When you’re juggling many different demands on your time, one thing you have to learn how to do is prioritize. It’s important to have a clear understanding of what you must accomplish every day and what you can let go, delegate, or put off until later. This is also a valuable skill.
The MBA program I am enrolled in is online. While online programs require greater self-discipline, they also offer more flexibility. That level of flexibility has really helped me manage my time. For me, this means logging in to my online classes every single day. Even on days when I can’t spend much time on class work, I log in and make sure I know where I’m at and what’s going on.
In addition to devoting a considerable chunk of every weekend to class work, I try to work ahead whenever possible. Staying at least partially ahead means that I am able to manage those unexpected events and challenges that are an inevitable part of life without getting completely off track.
Having said all that, when you take on a graduate degree program, you have to just accept that for this season in your life, you’re going to have to sacrifice a large chunk of your time and energy.I think it’s also important to carefully weigh decisions about how many classes to take each semester. It’s a tradeoff – if you take more classes, you’ll get through the program faster. But, taking more classes, means less time for other priorities in your life. In general, I think it’s a good idea to take it one semester at a time.
For example, this is the first summer that I’ve opted to take two classes at once. Summer classes are condensed, so two classes at once is an enormous challenge. But when I started this program, I set goals about how long it would take me to complete it. I decided that for me, it’s worth it to sacrifice more of my time now, get finished with the program as quickly as possible, so that I can have more time later on. Of course, I had to get buy in from my wife. It’s not just about me, it’s about us. It’s about how are “we” going to do this, and together we’ve made decisions about what the short-term sacrifice would look like.
I also want to say that one of the reasons I’m able to take two classes this summer is because of the scholarship, which has given me the financial resources to double up.
Q: Do you have any thoughts about when to take on a graduate degree program? Is there ever a “right” time?
Charlie: If you’re able to do it, don’t wait. I think, for the most part, the longer you wait the longer you’re delaying the rewards. If you believe there will be a significant ROI from getting a graduate degree, don’t you want to start collecting on that ROI as soon as possible?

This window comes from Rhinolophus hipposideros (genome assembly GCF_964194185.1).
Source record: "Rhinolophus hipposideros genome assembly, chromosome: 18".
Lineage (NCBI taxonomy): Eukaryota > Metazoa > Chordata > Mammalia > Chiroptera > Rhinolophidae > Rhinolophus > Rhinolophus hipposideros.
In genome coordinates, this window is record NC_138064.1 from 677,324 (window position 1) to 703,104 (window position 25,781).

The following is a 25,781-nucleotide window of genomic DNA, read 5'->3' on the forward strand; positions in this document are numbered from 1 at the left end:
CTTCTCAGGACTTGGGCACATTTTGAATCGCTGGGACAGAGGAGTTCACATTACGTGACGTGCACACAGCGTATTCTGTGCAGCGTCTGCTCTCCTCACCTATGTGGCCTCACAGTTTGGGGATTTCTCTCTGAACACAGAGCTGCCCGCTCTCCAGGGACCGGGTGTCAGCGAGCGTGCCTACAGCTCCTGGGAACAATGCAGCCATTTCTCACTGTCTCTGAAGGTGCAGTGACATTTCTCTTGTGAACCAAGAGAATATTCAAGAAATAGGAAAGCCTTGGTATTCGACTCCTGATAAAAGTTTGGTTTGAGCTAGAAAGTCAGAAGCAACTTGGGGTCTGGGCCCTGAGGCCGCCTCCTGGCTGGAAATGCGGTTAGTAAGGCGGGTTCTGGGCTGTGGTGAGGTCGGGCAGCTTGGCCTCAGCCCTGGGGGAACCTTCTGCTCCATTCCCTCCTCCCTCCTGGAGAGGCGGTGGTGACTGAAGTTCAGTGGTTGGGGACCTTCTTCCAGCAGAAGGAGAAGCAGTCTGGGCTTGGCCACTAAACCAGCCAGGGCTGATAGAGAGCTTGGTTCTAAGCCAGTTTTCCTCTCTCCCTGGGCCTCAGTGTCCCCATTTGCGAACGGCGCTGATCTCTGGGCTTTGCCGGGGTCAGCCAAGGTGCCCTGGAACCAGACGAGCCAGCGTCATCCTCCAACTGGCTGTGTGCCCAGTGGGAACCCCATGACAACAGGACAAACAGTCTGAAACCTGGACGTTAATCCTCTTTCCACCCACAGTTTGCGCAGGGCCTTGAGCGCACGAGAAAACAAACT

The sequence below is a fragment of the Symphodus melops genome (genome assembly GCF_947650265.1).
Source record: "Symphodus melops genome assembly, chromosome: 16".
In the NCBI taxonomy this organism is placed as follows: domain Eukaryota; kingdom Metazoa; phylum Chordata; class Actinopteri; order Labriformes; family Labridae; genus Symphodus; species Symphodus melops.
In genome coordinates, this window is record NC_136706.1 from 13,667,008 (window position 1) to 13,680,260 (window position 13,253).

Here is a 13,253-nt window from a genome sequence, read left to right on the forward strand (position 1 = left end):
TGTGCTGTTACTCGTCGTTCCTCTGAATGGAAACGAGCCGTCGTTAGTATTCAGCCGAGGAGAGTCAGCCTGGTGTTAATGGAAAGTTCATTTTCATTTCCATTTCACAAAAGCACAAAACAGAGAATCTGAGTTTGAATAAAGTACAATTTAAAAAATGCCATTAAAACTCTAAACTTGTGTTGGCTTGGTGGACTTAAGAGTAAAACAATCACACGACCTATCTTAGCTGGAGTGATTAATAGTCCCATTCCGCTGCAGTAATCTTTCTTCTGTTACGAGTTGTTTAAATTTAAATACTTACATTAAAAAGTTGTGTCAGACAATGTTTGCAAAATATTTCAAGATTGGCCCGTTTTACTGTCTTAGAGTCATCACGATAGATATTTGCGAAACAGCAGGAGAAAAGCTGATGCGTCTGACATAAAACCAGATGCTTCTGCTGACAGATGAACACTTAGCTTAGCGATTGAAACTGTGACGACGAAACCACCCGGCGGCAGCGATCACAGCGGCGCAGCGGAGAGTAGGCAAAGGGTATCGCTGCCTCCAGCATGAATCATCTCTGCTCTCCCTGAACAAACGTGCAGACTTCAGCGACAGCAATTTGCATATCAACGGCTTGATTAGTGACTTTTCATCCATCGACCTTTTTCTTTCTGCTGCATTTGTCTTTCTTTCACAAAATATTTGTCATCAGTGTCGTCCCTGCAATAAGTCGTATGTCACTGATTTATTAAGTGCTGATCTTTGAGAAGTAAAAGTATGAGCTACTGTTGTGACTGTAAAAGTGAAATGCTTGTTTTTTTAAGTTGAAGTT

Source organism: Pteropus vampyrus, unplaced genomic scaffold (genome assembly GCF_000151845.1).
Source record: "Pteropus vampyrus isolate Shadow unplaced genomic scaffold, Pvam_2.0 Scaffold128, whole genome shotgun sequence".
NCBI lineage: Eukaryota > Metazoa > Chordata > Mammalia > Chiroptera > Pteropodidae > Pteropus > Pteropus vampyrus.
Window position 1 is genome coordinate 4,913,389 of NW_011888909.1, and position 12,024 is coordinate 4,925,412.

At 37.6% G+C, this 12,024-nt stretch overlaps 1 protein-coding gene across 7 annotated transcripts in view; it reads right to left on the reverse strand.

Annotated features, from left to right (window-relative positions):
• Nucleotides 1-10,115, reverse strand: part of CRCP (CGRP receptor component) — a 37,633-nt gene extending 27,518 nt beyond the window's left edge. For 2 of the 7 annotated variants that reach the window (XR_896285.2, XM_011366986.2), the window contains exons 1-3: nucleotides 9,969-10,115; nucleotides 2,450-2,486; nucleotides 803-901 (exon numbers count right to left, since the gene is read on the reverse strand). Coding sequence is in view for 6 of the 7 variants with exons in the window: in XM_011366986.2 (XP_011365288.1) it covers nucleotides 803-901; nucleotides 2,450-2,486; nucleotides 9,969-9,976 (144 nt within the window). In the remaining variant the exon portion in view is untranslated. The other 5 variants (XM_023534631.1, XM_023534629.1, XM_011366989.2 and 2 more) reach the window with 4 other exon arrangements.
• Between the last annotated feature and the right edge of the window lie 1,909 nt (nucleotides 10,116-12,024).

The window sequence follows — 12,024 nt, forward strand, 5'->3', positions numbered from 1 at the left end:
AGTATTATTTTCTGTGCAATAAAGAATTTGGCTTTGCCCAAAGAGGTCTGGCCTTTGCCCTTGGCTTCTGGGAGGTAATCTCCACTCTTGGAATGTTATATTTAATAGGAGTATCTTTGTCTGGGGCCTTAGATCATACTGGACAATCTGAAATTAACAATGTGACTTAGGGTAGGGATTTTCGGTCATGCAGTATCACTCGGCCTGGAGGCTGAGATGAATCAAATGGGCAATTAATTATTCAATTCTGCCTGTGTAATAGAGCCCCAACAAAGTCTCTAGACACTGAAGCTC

Taking on a graduate degree program is a huge responsibility. If you’re going to do it, take the hit now so that you can reap the benefits for as long as possible.
For me, I wanted to be done with my MBA before my daughter gets much older so that I can be more involved as she starts to have more homework of her own and is involved in sports and extracurricular activities.
Q: How important do you think it is for Credit Union professionals who want to move into executive leadership positions, to have a graduate degree?
Charlie: As small Credit Unions consolidate into larger organizations, and as the industry itself continues to grow, our movement is acquiring more professionals with a history in big banking. I think this is a positive thing for the Credit Union movement, but many of them come to us with impressive resumes that include graduate degrees. This is changing expectations for our executive leaders.
The more Credit Union staff with graduate degrees, the more it will become a normal expectation for those who want to compete and move up the proverbial ladder. In other words, the competition is not going to get any easier, so if you want to get ahead, you’ll have to bolster your resume, which may include getting a graduate degree.
I also want to emphasize the fact that there is a self-confidence that comes with doing something like this. It changes your psyche. Knowing that you’ve successfully achieved a graduate degree gives you more confidence as you walk into that interview or go after that promotion. It’s a major accomplishment and people know that it’s well earned.
If you are considering taking a graduate degree program, the Credit Union Leader Master’s Scholarship can help.The 2019 application process will open in late August. Click here to find out more.